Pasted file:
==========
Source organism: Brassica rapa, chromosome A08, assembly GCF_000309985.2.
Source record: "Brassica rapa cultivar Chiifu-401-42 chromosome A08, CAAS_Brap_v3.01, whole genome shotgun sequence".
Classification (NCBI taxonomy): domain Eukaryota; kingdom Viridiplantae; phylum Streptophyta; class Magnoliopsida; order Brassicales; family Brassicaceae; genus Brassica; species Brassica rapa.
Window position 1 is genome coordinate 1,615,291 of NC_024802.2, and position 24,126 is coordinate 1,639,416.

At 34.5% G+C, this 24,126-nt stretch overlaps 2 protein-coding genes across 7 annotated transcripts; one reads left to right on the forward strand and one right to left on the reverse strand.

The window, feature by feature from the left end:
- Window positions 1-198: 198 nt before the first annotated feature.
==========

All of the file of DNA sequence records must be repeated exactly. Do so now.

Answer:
Source organism: Brassica rapa, chromosome A08, assembly GCF_000309985.2.
Source record: "Brassica rapa cultivar Chiifu-401-42 chromosome A08, CAAS_Brap_v3.01, whole genome shotgun sequence".
Classification (NCBI taxonomy): domain Eukaryota; kingdom Viridiplantae; phylum Streptophyta; class Magnoliopsida; order Brassicales; family Brassicaceae; genus Brassica; species Brassica rapa.
Window position 1 is genome coordinate 1,615,291 of NC_024802.2, and position 24,126 is coordinate 1,639,416.

At 34.5% G+C, this 24,126-nt stretch overlaps 2 protein-coding genes across 7 annotated transcripts; one reads left to right on the forward strand and one right to left on the reverse strand.

The window, feature by feature from the left end:
- Window positions 1-198: 198 nt before the first annotated feature.